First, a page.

HH (70-80%) and amenorrhea due to hemosiderosis of the hypothalamus and pituitary gland are common in BTM patients (2,11,13). However, the effect of iron load on the ovaries is unclear (14,15,16). There are only limited data available in concerning ovarian reserve in patients with BTM (2,5,9,10), In a study conducted with 17 BTM patients (9 amenorrheic, 8 with normal menstrual cycles), the mean age of the patients was 33.8±5.6 years (2). AMH values ​​of all 17 BTM patients were significantly lower than the control group and AMH levels in the amenorrheic group were lower than in patients with normal menstrual cycles. In our cohort, the frequency of amenorrhea was 60.9% in BTM and the same pattern was seen when comparing AMH levels between amenorrheic group and women with normal cycles. In another study, 29 BTM patients with a mean age of 21.4±5.8 years and 29 control patients with a mean age of 21.5±6.2 years were evaluated in terms of ovarian reserve. Although AMH values were lower in the BTM group compared to the control group, the result was not significant (5). Singer et al. (9) evaluated 26 patients with BTM and compared AMH levels between amenorrheic women (29±5 years) and women with normal menstrual cycles (27±8 years) and they concluded that there was no significant difference between the two groups in terms of AMH values ​​and antral follicle numbers. All these studies were retrospective and study populations were small (2,5,9). Uysal et al. (10) compared AMH values between BTM patients (n=43) and healthy controls (n=44) in a larger, prospectively designed, case-control study. The mean age of patients with BTM was 23.4±5.1 years. When they compared the BTM group with the control group, the median AMH values (1.7 vs. 3.5 ng/mL; p=0.002, respectively) and median antral follicle numbers (3 vs. 11; p<0.001, respectively) were found to be lower in the BTM group. When subgroup analysis was performed among BTM patients, amenorrheic patients had lower AMH and antral follicle counts than patients with normal menstrual cycles. Since women with normal menstrual cycles were younger than the amenorrheic group and they had a shorter duration of transfusion therapy, it seems reasonable that they would have better ovarian reserves (10). Similar to the study by Uysal et al. (10), in the present study the amenorrheic group had lower AMH levels, antral follicle numbers and mean ovarian volumes. Given that there are studies reporting that AMH was not influenced by hypothalamic amenorrhea (17,18), significantly decreased AMH levels in women with amenorrhea may be due to the direct gonadotoxic effects of iron overload.

In a study that investigated patients with BTM who received chelation therapy for 5 years, high serum ferritin level, poor compliance with chelation therapy and early-onset transfusion therapy were found to be the main risk factors associated with endocrine complications (8). The same study also reported that serum ferritin levels of 2000 ng/mL were related with hypogonadism. Chang et al. (5) reported ferritin levels to be significantly higher in patients with HH than in those without HH. In addition, a negative correlation was found between ferritin and AMH levels (5,10). These authors concluded that high ferritin levels may lead to ovarian damage as well as the dysfunction in hypothalamo-pituitary axis. Although women with HH may have lower AMH levels due to long-term ovarian suppression (11,17,18), AMH level is still one of the best predictors of controlled ovarian stimulation in these women (17,18). In the present study, a significant inverse correlation was found between AMH and ferritin levels, tested both at baseline and one-year follow-up. Consistent with other studies (10), ferritin levels were demonstrated to be higher in amenorrheic patients than patients with normal menstrual cycles.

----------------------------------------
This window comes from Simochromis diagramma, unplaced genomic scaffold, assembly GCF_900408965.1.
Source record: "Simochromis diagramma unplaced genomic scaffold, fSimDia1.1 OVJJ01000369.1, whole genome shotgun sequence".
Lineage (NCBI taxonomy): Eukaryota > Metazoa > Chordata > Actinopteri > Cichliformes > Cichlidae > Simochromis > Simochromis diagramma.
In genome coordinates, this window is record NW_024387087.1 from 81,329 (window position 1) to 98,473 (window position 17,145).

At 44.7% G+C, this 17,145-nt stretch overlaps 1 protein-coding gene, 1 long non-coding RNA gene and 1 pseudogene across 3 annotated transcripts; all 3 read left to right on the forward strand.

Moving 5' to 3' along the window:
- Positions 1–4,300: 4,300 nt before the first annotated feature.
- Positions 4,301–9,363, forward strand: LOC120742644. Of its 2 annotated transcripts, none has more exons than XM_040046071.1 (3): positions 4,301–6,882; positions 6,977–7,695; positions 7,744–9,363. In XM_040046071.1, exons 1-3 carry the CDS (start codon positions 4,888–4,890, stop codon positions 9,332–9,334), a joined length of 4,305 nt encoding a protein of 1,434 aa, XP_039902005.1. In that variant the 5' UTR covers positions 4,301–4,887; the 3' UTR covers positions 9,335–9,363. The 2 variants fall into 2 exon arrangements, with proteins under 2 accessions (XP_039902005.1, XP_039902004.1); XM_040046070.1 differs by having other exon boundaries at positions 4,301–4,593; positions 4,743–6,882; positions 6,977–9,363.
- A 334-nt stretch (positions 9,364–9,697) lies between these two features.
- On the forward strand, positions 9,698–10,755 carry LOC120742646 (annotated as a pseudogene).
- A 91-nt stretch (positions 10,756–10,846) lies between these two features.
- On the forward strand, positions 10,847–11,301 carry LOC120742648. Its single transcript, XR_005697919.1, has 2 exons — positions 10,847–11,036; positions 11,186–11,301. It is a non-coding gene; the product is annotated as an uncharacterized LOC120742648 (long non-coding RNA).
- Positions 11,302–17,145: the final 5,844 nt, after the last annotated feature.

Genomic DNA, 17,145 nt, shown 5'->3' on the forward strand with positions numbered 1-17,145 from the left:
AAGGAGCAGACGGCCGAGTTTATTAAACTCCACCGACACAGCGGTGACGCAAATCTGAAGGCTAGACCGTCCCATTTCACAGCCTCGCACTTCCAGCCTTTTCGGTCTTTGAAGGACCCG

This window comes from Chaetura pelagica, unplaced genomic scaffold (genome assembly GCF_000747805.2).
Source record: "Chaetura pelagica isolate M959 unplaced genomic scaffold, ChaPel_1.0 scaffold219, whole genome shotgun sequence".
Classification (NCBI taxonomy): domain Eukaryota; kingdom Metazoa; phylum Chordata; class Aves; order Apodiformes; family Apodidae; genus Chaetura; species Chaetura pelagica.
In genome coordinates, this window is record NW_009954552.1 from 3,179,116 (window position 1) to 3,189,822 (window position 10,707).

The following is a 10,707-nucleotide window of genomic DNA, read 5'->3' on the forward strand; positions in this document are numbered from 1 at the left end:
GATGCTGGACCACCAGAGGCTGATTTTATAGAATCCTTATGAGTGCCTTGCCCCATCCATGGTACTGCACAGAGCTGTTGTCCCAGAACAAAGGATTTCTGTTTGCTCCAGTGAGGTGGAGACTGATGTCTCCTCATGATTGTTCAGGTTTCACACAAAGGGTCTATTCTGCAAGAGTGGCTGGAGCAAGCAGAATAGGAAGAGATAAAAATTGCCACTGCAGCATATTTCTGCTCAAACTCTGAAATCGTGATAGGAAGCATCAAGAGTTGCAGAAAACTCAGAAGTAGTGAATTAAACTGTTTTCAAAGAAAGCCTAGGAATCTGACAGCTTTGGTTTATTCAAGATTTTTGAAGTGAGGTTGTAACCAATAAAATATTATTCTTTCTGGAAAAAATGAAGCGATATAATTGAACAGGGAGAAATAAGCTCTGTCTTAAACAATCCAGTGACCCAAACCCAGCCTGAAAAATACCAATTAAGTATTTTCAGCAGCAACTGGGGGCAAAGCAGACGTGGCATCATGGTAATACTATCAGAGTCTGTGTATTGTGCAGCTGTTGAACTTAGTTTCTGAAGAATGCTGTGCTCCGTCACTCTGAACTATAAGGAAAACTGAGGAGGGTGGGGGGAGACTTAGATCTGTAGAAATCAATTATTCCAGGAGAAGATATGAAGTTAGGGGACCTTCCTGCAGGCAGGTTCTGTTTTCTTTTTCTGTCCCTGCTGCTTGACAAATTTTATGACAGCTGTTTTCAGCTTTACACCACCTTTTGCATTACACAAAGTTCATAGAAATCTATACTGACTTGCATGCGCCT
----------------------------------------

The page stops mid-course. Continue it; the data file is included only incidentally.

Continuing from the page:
It is a matter of debate whether pregnancy and fetal outcomes are comparable between the healthy population and patients with BTM. Cesarean section is frequently preferred in women with beta-thalassemia, and infant weight at birth is usually lower than the general population, despite term delivery (19). Spontaneous abortion, fetal loss, preterm delivery, fetal growth restriction and low birth weight are more common in pregnant women with BTM compared to healthy women (20). In the present study, we reported a small number of pregnancy outcomes. All went to term without any fetal or obstetric complications.

Study Limitations

One of the limitations of this study was the lack of control group. However, the availability of an age-specific AMH nomogram for the Turkish population was used to compare AMH levels. Furthermore, when we limited the study to the patients with regular menstruation, there was no difference in AMH levels with the healthy population. This may have been due to the inclusion of a relatively younger population and shorter follow-up period. Therefore, further research with a longer follow-up period is warranted to draw more definite conclusions regarding the possible time period in which iron accumulation initiates ovarian damage and to distinguish HH-related low AMH levels from low AMH levels due solely to direct ovarian damage.


The AMH values of transfusion-dependent BTM patients decreased significantly over time and the frequency of amenorrhea increased with advance in age. It would be beneficial to inform all patients regarding possible effects of repeated blood transfusions on fertility. Further research is required to understand the extent of ovarian damage in older BTM women with HH.

Ethics Committee Approval: This study was approved by the İzmir Katip Çelebi University Local Ethics Committee (IRB: 0044, date: 24.02.2021) and conducted according to the principles of the Declaration of Helsinki.

Informed Consent: After verbal and written information about the study, all eligible and voluntary participants gave informed consent.

Peer-review: Externally peer-reviewed.

Author Contributions: Surgical and Medical Practices: A.Ö., E.Ö.; Concept: A.Ö.; Design: A.Ö., E.Ö., V.T.; Data Collection or Processing: A.Ö., E.Ö.; Analysis or Interpretation: E.T., V.G., V.T.; Literature Search: A.Ö., E.T., V.G., V.T.; Writing: A.Ö., V.G., V.T.

Conflict of Interest: No conflict of interest is declared by the authors.

Financial Disclosure: The authors declared that this study received no financial support.